Even with the thrill and excitement that was for Max Payne, the player at least had a slow-motion gauge to ponder the best suit of action and when to use it. In WET, however, the power of slow-motion is always at the player’s fingertips, making the game easy from start to finish.

The game supports locating “medication” to heal back up. They took a few tips from games like Prince of Persia and Max Payne yet again to heal the pain. Much like the Prince, who leans down to drink water to replenish him, Rubi Malone finds whiskey along the way where she drinks to ignore the pain.

WET has many quick time events that just aren’t exciting. Games like God of War and Resident Evil 4 thrived with quick time events because when played, they were intense and involving. In contrast, in WET, it’s stiff and unmotivated. There’s a freeway scene in the game heavily inspired by the looks of The Matrix Reloaded and has Rubi jumping from car to car as they topple and crash in slow-motion. By pressing the correct buttons, she can dive away from injury. However, what’s the fun in constantly pressing the same button and occasionally a different one for attack? It’s boring.

There’s a surprising twist in game-play as in given areas, Rubi becomes furious when an enemy’s blood sprays over her pretty face, leaving her disgruntled and Hulk-like. The art direction takes a step into creativity here with the limited palette of red, black, and whites throughout. It’s just a means to see how many enemies you can kill to keep your chain up. However, unfortunately, it feels as though it is tacked-on only to show the crazed side of Rubi’s deep, sensitive personality in a hyper-emotional dimension. Stay away from this woman when she’s on her period.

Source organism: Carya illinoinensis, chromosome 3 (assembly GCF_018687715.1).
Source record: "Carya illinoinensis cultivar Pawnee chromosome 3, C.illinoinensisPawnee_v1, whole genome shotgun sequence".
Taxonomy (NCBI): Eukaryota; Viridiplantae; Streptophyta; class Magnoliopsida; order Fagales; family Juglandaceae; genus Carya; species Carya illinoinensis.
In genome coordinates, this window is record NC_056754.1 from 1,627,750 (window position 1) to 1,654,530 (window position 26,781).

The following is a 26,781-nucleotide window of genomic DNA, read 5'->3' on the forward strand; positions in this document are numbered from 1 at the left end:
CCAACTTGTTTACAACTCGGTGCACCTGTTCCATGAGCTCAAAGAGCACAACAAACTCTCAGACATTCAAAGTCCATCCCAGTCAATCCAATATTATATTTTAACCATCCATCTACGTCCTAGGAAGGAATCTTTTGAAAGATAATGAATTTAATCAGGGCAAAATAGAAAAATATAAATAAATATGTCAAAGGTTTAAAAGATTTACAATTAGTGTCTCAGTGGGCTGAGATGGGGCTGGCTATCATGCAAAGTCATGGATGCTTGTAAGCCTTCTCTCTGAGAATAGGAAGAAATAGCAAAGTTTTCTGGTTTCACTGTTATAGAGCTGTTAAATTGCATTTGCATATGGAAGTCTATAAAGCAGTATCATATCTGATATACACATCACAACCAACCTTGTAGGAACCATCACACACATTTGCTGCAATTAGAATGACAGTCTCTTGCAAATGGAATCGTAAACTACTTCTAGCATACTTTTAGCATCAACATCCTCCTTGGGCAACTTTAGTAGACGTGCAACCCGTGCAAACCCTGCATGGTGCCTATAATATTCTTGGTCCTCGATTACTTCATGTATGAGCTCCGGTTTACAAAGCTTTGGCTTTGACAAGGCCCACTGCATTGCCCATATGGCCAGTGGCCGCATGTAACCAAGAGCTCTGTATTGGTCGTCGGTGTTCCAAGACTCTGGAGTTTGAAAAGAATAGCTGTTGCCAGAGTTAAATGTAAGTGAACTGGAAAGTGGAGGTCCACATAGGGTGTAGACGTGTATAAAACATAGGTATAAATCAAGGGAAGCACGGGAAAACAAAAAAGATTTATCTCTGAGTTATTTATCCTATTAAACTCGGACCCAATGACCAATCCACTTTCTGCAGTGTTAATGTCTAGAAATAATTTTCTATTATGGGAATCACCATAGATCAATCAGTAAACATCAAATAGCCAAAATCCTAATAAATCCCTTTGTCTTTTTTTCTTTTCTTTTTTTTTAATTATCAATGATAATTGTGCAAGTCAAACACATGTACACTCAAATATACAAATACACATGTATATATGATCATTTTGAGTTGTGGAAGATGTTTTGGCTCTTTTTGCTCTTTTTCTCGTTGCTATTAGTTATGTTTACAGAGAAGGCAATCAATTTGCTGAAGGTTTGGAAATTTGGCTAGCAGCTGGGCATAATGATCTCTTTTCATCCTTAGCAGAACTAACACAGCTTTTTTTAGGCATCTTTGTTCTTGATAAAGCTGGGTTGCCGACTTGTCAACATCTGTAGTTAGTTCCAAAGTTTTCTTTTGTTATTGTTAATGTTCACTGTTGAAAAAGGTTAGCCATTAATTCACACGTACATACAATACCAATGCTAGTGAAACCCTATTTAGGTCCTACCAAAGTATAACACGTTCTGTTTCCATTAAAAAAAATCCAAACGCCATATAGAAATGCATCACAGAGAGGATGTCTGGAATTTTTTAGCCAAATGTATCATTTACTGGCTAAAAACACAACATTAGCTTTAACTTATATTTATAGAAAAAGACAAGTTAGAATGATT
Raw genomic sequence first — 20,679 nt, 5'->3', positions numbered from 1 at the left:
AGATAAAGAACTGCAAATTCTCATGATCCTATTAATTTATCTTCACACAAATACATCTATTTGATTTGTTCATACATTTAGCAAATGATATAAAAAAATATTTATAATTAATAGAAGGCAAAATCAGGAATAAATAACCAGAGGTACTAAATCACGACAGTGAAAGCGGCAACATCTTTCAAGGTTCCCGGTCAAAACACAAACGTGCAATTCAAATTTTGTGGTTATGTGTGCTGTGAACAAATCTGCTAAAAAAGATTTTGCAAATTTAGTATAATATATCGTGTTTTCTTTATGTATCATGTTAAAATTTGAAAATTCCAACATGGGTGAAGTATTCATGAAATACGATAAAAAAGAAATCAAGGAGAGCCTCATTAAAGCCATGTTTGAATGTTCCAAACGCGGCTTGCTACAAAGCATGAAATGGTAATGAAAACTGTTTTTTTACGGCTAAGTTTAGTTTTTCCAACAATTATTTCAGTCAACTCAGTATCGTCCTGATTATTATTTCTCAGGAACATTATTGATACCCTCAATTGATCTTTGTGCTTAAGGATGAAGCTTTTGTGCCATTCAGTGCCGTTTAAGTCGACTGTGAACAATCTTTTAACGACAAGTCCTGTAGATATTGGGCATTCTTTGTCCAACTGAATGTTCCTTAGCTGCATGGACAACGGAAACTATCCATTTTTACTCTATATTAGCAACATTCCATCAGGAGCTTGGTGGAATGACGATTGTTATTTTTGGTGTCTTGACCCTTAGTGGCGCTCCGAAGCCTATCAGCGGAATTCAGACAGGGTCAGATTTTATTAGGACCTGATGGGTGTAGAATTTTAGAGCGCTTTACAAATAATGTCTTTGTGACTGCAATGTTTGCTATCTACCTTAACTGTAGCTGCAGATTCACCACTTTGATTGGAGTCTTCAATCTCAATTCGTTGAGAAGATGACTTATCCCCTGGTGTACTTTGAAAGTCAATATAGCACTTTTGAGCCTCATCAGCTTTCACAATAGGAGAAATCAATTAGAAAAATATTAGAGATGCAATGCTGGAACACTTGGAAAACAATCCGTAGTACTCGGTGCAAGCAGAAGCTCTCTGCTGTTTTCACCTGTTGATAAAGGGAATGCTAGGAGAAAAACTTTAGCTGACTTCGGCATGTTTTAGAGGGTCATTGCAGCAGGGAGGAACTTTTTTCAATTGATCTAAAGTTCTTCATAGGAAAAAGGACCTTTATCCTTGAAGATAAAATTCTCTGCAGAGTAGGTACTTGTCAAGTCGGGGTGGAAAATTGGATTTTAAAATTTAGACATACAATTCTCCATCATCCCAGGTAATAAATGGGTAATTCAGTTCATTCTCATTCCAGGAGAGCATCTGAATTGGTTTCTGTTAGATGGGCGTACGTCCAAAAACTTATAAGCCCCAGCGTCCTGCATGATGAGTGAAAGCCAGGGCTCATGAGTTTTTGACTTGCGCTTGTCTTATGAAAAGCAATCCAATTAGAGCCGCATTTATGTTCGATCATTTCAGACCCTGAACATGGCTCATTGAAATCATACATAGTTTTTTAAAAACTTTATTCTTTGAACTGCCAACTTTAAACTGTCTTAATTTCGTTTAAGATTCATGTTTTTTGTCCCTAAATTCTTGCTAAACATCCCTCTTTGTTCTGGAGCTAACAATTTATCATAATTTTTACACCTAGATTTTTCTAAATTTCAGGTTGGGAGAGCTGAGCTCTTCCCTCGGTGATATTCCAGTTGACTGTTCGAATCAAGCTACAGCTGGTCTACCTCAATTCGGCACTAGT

The graphics do not look like this year’s standards. In fact, they step back a few years. It’s mysterious because this game doesn’t pack enough punch in such an over-the-top game when it matters. It’s saddening when graphics would have perhaps propelled this game even more because it deserved a detailed beauty to all the mayhem on screen; therefore, making it more enticing to pick up. As an end result, it suffers in mediocrity and major clipping issues in cut-scenes with the actual camera position choice on character models.

As many bullets as WET delivers, it’s quite disappointing that there aren’t any destructible environments, but a few crates here and there. Oh, boy, crates.

Throughout the game, and between locations within a level, there are weird transitions into old advertisements with the 1970s appeal for products dealing with snacks or investing time to visit your local church for Sunday services. It makes sense in context, but they also don’t make sense with this game’s transitions and seem pointless, and worse, boring. If it was in there for a light chuckle, it wasn’t amusing; but more to mashing the buttons in hoping the loading time is over soon.